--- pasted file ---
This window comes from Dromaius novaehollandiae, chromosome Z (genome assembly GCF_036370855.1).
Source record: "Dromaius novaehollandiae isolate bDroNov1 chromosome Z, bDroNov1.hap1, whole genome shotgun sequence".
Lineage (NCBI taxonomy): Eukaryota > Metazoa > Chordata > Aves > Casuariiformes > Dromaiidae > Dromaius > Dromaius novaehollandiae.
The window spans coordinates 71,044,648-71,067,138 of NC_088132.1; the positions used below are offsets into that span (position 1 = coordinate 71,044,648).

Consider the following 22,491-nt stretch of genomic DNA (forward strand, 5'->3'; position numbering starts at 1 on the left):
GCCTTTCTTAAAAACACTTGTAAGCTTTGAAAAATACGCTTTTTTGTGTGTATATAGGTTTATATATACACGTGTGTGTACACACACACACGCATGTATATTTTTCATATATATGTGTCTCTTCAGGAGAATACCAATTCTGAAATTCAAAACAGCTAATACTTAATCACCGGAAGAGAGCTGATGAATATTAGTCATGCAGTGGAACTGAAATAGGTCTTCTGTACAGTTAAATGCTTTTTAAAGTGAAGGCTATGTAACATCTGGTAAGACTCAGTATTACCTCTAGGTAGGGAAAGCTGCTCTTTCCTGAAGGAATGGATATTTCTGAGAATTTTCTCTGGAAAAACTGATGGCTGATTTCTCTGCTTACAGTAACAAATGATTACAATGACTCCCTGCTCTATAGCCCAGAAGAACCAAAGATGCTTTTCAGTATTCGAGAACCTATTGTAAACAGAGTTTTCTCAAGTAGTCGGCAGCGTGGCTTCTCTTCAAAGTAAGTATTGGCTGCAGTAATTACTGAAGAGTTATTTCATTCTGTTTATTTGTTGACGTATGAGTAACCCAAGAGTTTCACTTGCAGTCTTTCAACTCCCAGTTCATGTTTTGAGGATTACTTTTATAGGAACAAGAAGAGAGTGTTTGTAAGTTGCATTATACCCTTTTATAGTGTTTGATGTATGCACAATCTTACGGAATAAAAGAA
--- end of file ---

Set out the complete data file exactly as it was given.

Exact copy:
This window comes from Dromaius novaehollandiae, chromosome Z (genome assembly GCF_036370855.1).
Source record: "Dromaius novaehollandiae isolate bDroNov1 chromosome Z, bDroNov1.hap1, whole genome shotgun sequence".
Lineage (NCBI taxonomy): Eukaryota > Metazoa > Chordata > Aves > Casuariiformes > Dromaiidae > Dromaius > Dromaius novaehollandiae.
The window spans coordinates 71,044,648-71,067,138 of NC_088132.1; the positions used below are offsets into that span (position 1 = coordinate 71,044,648).

Consider the following 22,491-nt stretch of genomic DNA (forward strand, 5'->3'; position numbering starts at 1 on the left):
GCCTTTCTTAAAAACACTTGTAAGCTTTGAAAAATACGCTTTTTTGTGTGTATATAGGTTTATATATACACGTGTGTGTACACACACACACGCATGTATATTTTTCATATATATGTGTCTCTTCAGGAGAATACCAATTCTGAAATTCAAAACAGCTAATACTTAATCACCGGAAGAGAGCTGATGAATATTAGTCATGCAGTGGAACTGAAATAGGTCTTCTGTACAGTTAAATGCTTTTTAAAGTGAAGGCTATGTAACATCTGGTAAGACTCAGTATTACCTCTAGGTAGGGAAAGCTGCTCTTTCCTGAAGGAATGGATATTTCTGAGAATTTTCTCTGGAAAAACTGATGGCTGATTTCTCTGCTTACAGTAACAAATGATTACAATGACTCCCTGCTCTATAGCCCAGAAGAACCAAAGATGCTTTTCAGTATTCGAGAACCTATTGTAAACAGAGTTTTCTCAAGTAGTCGGCAGCGTGGCTTCTCTTCAAAGTAAGTATTGGCTGCAGTAATTACTGAAGAGTTATTTCATTCTGTTTATTTGTTGACGTATGAGTAACCCAAGAGTTTCACTTGCAGTCTTTCAACTCCCAGTTCATGTTTTGAGGATTACTTTTATAGGAACAAGAAGAGAGTGTTTGTAAGTTGCATTATACCCTTTTATAGTGTTTGATGTATGCACAATCTTACGGAATAAAAGAA